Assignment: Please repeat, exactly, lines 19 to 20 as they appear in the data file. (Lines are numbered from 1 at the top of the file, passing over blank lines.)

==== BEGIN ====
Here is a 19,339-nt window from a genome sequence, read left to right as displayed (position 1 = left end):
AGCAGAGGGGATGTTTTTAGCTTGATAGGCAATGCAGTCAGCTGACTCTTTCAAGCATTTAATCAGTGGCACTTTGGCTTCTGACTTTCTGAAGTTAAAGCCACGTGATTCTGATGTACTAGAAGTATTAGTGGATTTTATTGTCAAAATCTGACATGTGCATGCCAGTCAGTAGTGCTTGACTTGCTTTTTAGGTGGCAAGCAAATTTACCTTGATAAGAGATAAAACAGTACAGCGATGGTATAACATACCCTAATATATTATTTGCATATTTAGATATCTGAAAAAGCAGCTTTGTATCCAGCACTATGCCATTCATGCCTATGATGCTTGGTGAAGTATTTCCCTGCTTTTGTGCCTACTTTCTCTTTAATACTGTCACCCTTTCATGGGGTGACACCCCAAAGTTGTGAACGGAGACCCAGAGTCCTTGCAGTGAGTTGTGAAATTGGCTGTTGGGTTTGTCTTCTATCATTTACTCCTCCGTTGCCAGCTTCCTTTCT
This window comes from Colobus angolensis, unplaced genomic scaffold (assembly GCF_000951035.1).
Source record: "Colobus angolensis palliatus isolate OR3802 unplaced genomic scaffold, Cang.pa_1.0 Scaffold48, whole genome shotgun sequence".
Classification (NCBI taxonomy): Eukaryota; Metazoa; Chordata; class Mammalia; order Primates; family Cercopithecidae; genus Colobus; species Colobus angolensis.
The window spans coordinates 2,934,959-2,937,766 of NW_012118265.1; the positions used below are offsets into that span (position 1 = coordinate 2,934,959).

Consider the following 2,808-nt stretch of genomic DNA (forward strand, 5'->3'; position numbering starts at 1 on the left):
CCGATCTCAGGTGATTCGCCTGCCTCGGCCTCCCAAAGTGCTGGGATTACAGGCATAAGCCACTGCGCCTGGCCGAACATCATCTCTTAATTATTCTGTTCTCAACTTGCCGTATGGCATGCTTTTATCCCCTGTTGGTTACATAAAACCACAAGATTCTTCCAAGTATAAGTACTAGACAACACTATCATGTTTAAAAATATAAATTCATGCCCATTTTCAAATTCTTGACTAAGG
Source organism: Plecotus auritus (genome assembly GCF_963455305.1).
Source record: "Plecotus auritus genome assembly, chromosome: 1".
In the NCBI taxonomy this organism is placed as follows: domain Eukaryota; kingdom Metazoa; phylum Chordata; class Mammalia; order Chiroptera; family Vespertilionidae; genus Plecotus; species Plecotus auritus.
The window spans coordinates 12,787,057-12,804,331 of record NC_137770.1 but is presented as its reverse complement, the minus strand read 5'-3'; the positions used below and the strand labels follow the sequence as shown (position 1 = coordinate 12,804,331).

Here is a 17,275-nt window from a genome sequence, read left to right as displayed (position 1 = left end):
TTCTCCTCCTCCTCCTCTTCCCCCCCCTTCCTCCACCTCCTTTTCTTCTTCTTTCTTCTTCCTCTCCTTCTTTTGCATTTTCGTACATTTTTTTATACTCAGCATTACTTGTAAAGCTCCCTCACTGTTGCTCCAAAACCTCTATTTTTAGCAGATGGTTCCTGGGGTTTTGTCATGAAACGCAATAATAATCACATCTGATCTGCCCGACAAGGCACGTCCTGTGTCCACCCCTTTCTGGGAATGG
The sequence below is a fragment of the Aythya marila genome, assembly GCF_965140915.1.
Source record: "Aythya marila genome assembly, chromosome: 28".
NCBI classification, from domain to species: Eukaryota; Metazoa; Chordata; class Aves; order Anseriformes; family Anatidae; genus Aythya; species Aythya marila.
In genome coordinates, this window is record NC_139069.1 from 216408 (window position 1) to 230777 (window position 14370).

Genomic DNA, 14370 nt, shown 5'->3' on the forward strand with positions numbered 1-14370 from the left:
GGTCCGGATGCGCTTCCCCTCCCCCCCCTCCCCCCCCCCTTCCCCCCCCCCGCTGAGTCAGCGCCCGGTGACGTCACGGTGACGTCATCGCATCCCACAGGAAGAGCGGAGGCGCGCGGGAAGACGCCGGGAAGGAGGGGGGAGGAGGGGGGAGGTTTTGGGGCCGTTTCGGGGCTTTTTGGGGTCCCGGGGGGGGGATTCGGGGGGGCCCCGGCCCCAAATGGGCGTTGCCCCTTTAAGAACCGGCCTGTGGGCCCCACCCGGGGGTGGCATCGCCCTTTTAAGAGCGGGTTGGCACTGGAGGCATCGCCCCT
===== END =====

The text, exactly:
Genomic DNA, 14370 nt, shown 5'->3' on the forward strand with positions numbered 1-14370 from the left:
GGTCCGGATGCGCTTCCCCTCCCCCCCCTCCCCCCCCCCTTCCCCCCCCCCGCTGAGTCAGCGCCCGGTGACGTCACGGTGACGTCATCGCATCCCACAGGAAGAGCGGAGGCGCGCGGGAAGACGCCGGGAAGGAGGGGGGAGGAGGGGGGAGGTTTTGGGGCCGTTTCGGGGCTTTTTGGGGTCCCGGGGGGGGGATTCGGGGGGGCCCCGGCCCCAAATGGGCGTTGCCCCTTTAAGAACCGGCCTGTGGGCCCCACCCGGGGGTGGCATCGCCCTTTTAAGAGCGGGTTGGCACTGGAGGCATCGCCCCT